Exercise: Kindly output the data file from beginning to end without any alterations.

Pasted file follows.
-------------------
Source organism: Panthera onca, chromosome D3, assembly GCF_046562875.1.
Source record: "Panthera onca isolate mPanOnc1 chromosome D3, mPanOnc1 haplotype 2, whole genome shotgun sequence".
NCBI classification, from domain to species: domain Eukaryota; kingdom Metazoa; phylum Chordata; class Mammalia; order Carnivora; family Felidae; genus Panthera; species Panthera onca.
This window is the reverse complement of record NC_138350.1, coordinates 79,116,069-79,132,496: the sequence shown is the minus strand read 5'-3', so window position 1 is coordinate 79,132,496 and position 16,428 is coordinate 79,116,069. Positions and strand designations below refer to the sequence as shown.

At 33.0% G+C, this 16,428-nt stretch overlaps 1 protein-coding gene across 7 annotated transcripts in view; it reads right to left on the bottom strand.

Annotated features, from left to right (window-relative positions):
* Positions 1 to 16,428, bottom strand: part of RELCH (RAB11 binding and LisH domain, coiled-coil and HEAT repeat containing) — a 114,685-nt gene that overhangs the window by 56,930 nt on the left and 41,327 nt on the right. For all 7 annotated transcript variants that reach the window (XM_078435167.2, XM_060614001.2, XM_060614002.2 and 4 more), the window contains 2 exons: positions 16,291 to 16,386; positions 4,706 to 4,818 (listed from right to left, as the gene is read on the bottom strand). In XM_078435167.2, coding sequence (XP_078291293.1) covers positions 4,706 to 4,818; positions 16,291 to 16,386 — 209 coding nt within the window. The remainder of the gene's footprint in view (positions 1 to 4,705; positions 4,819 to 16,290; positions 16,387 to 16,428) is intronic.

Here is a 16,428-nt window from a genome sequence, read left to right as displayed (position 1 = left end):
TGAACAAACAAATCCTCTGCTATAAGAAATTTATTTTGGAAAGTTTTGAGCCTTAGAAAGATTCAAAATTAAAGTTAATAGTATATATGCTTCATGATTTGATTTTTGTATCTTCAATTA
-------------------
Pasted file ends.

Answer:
Source organism: Panthera onca, chromosome D3, assembly GCF_046562875.1.
Source record: "Panthera onca isolate mPanOnc1 chromosome D3, mPanOnc1 haplotype 2, whole genome shotgun sequence".
NCBI classification, from domain to species: domain Eukaryota; kingdom Metazoa; phylum Chordata; class Mammalia; order Carnivora; family Felidae; genus Panthera; species Panthera onca.
This window is the reverse complement of record NC_138350.1, coordinates 79,116,069-79,132,496: the sequence shown is the minus strand read 5'-3', so window position 1 is coordinate 79,132,496 and position 16,428 is coordinate 79,116,069. Positions and strand designations below refer to the sequence as shown.

At 33.0% G+C, this 16,428-nt stretch overlaps 1 protein-coding gene across 7 annotated transcripts in view; it reads right to left on the bottom strand.

Annotated features, from left to right (window-relative positions):
* Positions 1 to 16,428, bottom strand: part of RELCH (RAB11 binding and LisH domain, coiled-coil and HEAT repeat containing) — a 114,685-nt gene that overhangs the window by 56,930 nt on the left and 41,327 nt on the right. For all 7 annotated transcript variants that reach the window (XM_078435167.2, XM_060614001.2, XM_060614002.2 and 4 more), the window contains 2 exons: positions 16,291 to 16,386; positions 4,706 to 4,818 (listed from right to left, as the gene is read on the bottom strand). In XM_078435167.2, coding sequence (XP_078291293.1) covers positions 4,706 to 4,818; positions 16,291 to 16,386 — 209 coding nt within the window. The remainder of the gene's footprint in view (positions 1 to 4,705; positions 4,819 to 16,290; positions 16,387 to 16,428) is intronic.

Here is a 16,428-nt window from a genome sequence, read left to right as displayed (position 1 = left end):
TGAACAAACAAATCCTCTGCTATAAGAAATTTATTTTGGAAAGTTTTGAGCCTTAGAAAGATTCAAAATTAAAGTTAATAGTATATATGCTTCATGATTTGATTTTTGTATCTTCAATTA